The military junta led by Ibrahim Traoré seized power in September 2022 and replaced the military regime of Lieutenant Colonel Paul-Henri Sandaogo Damiba just eight months after it had supported the elected President Marc Christian Roch Kaboré (press review CW 4/2022) (press review CW 43/2022). The coups were justified by the eroding security situation in the country and the constantly growing jihadist threat. Even after Traoré took power, violence in the country has continued to rise. In recent years, two million people are said to have been displaced and more than 20,000 people killed, 8,000 of them last year alone. According to estimates, the junta only controls around half of the country’s territory, although the military government regularly reports military successes against jihadist groups.


Annual Meeting of the African Development Bank (AfDB)

The 59th Annual Meeting of the African Development Bank (AfDB) ends today. The five-day meeting, which was attended by Kenya’s President William Ruto and Rwandan President Paul Kagame as well as the heads of state and government of the Republic of Congo, Libya, Somalia and Zimbabwe, took place in Kenya’s capital Nairobi under this year’s motto ‘Africa’s Transformation, African Development Bank Group, and Reform of the Global Financial Architecture’. In total, over 5,000 delegates attended the hybrid meeting, which was also the 50th meeting of the African Development Fund (ADF). True to the motto, the focus was on issues relating to the transformation of the continent and the reform of global financial structures.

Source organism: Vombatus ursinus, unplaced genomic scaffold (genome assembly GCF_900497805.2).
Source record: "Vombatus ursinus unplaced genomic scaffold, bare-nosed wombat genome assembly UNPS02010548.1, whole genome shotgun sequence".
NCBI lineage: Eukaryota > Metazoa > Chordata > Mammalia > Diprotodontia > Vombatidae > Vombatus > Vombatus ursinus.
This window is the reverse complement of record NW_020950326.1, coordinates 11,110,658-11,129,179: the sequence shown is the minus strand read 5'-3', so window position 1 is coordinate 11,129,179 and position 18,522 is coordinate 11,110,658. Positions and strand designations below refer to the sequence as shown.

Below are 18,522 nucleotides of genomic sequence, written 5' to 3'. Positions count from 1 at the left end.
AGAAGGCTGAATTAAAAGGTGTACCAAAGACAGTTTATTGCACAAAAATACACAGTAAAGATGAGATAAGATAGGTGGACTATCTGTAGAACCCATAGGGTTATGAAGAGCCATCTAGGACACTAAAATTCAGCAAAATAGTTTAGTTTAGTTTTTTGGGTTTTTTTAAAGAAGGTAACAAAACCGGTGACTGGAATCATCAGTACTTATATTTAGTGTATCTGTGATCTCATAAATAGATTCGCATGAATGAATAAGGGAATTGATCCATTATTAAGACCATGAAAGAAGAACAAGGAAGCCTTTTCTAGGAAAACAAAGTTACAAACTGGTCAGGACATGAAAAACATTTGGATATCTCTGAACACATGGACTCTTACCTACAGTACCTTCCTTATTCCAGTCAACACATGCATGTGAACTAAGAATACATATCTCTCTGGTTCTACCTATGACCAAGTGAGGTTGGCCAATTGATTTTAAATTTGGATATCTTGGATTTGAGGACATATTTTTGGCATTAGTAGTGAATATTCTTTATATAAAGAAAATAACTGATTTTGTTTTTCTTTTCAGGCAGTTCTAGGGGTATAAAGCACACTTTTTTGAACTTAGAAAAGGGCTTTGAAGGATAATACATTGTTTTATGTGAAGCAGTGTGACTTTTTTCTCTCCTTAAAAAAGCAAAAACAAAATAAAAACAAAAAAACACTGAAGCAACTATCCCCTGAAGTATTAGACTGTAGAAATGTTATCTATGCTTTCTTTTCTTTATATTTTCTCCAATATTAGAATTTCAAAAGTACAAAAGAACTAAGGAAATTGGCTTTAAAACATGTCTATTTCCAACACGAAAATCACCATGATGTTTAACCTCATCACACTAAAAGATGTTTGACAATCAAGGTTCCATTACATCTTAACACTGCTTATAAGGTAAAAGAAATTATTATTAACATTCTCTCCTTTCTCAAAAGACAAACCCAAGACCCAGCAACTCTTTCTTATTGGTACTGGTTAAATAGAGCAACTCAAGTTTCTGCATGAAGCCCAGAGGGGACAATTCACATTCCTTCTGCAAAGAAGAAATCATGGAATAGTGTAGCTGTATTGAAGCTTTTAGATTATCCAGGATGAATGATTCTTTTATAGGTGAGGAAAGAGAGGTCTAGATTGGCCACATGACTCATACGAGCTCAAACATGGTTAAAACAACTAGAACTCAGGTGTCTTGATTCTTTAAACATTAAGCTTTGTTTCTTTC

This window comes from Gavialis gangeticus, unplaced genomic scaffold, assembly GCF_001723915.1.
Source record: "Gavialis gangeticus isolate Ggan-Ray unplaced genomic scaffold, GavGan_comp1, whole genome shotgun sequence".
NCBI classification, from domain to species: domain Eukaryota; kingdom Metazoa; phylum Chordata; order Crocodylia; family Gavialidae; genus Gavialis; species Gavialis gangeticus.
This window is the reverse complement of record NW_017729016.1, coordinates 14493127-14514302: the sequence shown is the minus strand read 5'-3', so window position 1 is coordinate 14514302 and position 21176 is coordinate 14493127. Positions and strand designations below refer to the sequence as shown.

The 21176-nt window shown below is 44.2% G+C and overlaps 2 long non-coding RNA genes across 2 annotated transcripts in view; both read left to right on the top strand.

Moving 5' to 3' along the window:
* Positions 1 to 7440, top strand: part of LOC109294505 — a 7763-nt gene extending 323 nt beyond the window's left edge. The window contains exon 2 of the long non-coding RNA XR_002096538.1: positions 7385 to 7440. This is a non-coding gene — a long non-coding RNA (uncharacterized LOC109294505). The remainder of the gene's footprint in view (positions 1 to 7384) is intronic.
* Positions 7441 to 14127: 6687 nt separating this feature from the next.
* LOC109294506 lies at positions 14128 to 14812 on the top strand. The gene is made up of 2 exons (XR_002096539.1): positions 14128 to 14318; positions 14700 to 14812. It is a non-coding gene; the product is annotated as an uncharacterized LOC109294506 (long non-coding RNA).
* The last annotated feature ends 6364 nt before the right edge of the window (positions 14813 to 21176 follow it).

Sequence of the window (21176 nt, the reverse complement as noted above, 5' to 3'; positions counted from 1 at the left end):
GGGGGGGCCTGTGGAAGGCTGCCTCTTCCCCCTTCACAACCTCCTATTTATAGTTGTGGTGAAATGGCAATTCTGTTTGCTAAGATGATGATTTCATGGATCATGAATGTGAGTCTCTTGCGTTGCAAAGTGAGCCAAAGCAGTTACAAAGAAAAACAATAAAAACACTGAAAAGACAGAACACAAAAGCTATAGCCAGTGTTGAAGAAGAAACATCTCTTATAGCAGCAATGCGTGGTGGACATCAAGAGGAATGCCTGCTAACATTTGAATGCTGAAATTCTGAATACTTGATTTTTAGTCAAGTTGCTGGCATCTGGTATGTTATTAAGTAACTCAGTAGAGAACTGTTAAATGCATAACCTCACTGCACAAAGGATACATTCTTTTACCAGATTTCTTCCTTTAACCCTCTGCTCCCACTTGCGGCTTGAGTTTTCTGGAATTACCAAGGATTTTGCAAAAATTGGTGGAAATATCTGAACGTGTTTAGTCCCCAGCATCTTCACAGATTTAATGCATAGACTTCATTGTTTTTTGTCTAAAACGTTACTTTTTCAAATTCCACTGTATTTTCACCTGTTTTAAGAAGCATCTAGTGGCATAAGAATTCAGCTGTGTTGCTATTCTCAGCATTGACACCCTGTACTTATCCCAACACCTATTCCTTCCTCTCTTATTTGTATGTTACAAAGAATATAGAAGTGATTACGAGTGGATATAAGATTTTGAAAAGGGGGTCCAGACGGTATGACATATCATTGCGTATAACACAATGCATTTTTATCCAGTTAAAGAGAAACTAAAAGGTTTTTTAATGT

On Thursday, the President of the AfDB, Dr Akinwumi Adesina, unveiled a five-point programme to attract more private sector investment to accelerate the economic transformation of the African continent. The five-point plan includes (1) better preparation of bankable projects, (2) risk mitigation for investors in the form of an independent Guarantee Platform for Africa (GPA), (3) an independent African rating agency to assess the creditworthiness of African countries, (4) strengthening the African Investment Forum and (5) expanding investment in the private sector. For the latter, the AfDB’s non-governmental financing is to be tripled to USD 7.5 billion annually over the next ten years. In their speeches, Ruto and Kagame also emphasised the importance of an independent African rating agency – this would be an important step towards reforming the international financial architecture shaped by the Global North. In particular, the perceived high risk in African countries is one of the main problems for hesitant investments on the African continent; the current credit ratings would increase the inequality and indebtedness of many African countries.

In addition to the African Economic Outlook 2024, AfDB CEO Dr Adesina also presented the new 10-year strategy for 2024-2033 during the annual conference. The five major goals of the strategy include promoting universal access to affordable energy, ensuring food security, promoting industrialisation, expanding regional value chains and generally improving the quality of life and, in particular, implementing higher living standards for women and young people. Overall, the AfDB’s financing capacity will increase by USD 70 billion.